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High-risk HPV for 2 years - what now?

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High-risk HPV for 2 years - what now?

Hi all

I had a smear in July 2016 which showed no cell changes (but I understand the test didn't include a check to see if I was HPV positive) and then another smear in December 2019 that showed I am high-risk HPV positive with low grade dyskariosis.

I had a colposcopy in February 2020 that was inconclusive and another at the beginning of August 2020 that showed I no longer have cell changes (yay) but am still high-risk HPV positive (boo).

In the best case scenario, I could have got the HPV from my last partner who I met about two years ago (this is semi-likely because I haven't had unprotected sex with anyone else). This would mean I have had it for at least 2 years and not got rid of it. The other thought is I could have been carrying high risk HPV for longer than that and my body hasn't got rid of it for even longer (and in 2016 I just happened not to have cell changes present).

I was never vaccinated because I was offered the vaccine during exam season at school and a nurse told me not to get it because it would make me drowsy - definitely regretting that!

I am really concerned about this in various ways so I will list my questions and grateful for any insight:

1) Is the fact that I have no cell changes any more a sign that my body's immune system is getting rid of the HPV or can the cell changes come and go?

2) What percentage of people who have a high-risk HPV strain get rid of it?

3) If I have had it for at least 2 years, am I likely to ever get rid of it? (I am 29 and a bit overweight)

4) Is there anything I can do to improve my body's chance of fighting it off? I am willing to try anything.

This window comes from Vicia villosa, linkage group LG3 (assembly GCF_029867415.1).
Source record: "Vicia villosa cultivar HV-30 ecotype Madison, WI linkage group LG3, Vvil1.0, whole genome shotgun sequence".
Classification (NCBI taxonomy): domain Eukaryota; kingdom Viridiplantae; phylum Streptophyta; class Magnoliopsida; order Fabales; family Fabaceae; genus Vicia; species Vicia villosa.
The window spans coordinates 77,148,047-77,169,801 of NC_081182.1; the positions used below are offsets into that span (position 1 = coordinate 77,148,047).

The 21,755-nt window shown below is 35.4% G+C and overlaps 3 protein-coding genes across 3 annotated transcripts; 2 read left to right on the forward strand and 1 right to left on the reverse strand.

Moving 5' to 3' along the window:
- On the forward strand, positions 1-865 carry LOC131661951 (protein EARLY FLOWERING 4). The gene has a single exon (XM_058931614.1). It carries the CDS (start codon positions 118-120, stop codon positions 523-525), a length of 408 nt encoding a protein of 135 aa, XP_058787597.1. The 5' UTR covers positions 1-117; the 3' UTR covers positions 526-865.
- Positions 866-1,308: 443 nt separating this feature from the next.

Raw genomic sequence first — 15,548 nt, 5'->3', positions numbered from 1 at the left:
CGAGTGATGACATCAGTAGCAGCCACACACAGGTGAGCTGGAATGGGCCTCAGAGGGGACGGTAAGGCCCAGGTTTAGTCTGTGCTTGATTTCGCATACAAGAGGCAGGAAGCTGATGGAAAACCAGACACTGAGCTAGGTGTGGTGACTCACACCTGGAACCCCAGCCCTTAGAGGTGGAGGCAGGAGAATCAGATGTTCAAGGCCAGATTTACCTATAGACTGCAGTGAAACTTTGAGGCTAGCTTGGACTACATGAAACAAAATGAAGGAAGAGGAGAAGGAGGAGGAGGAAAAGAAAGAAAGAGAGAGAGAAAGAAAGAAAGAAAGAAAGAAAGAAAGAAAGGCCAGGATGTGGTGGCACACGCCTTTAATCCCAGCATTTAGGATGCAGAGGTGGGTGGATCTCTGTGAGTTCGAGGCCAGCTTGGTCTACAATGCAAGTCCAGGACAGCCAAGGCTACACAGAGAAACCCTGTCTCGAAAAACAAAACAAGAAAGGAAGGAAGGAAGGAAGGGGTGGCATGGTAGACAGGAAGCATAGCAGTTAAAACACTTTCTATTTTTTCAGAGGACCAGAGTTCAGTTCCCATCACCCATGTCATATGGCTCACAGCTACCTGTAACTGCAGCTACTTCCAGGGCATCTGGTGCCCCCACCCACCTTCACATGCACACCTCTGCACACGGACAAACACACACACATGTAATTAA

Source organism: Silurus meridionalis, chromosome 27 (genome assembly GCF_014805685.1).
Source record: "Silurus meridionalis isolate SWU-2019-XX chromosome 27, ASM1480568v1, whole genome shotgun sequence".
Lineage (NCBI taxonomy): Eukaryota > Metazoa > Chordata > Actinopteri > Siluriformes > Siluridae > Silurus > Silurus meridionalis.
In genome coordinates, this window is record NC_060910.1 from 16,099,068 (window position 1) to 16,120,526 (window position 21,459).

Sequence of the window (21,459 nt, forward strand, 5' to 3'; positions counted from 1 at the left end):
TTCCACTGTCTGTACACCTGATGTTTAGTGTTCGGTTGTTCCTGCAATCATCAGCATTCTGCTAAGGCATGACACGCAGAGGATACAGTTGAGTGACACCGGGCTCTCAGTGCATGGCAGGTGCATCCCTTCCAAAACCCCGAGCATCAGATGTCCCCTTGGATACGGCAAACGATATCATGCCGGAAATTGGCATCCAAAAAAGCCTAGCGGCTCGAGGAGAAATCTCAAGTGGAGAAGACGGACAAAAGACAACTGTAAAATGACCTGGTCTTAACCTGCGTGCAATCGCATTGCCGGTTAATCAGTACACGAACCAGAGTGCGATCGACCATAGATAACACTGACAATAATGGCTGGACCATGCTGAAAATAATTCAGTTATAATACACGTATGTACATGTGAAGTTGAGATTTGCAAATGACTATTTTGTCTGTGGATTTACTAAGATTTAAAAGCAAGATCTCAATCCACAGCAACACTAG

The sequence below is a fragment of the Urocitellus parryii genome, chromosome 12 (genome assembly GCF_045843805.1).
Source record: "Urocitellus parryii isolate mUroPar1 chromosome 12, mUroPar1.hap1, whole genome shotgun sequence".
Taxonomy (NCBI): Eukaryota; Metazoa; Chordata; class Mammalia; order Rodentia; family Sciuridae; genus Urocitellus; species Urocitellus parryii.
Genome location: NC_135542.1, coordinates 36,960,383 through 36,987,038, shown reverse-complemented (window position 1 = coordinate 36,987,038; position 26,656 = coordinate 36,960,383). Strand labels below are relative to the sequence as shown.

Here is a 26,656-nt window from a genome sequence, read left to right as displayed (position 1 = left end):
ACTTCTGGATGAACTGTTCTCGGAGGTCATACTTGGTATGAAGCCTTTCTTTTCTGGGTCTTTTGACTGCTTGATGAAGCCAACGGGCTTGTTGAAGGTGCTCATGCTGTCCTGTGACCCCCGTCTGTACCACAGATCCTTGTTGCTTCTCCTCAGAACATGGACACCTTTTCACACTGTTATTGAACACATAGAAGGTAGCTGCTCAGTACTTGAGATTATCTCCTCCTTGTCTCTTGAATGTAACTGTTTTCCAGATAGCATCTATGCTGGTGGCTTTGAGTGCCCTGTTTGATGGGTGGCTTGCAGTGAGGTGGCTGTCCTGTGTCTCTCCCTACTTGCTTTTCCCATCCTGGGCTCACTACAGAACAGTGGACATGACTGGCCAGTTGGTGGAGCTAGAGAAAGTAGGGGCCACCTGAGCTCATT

5) I have been told I have a high-risk variety. Is there anyway I can find out which strain I have specifically?

6) If I find out what strain I have, can I get a vaccine for the other strains? My doctor suggested I do some research on if a vaccine would help and they they would then help me source it.

7) Do I need to tell future partners I have HPV/should I wait until I have got rid of HPV to find another partner? (I'm thinking about this in the vein that I have a strain that causes a high-risk of getting cancer)

8) Can I pass it on through kissing? 

9) If my immune system never gets rid of it, what are the rammifications? Is it basically saying that at some point in the future I will get some level of cancer?

Thoughts on one/a few/all of these questions welcomed.

Many thanks.


Hi there

I'm not medically trained but from what I've been told about HPV is that the majority of people who've ever been sexually active (regardless of the amount of sexual partners they've had) has likely had HPV at some point. Most people's immune system clears this but for some reason some people's bodies don't do this as easily.

I was the first year group of girls to be vaccinated back when I was 12/13 years old. I'm now 24 nearly 25 and attended my first smear in July. My smear test came back as HPV positive and severe cell changes which obvsiously shows that being vaccinated is not fool proof. I believe that I was told by the nurse when I received my smear test results that I have the high risk strain that can cause cell changes.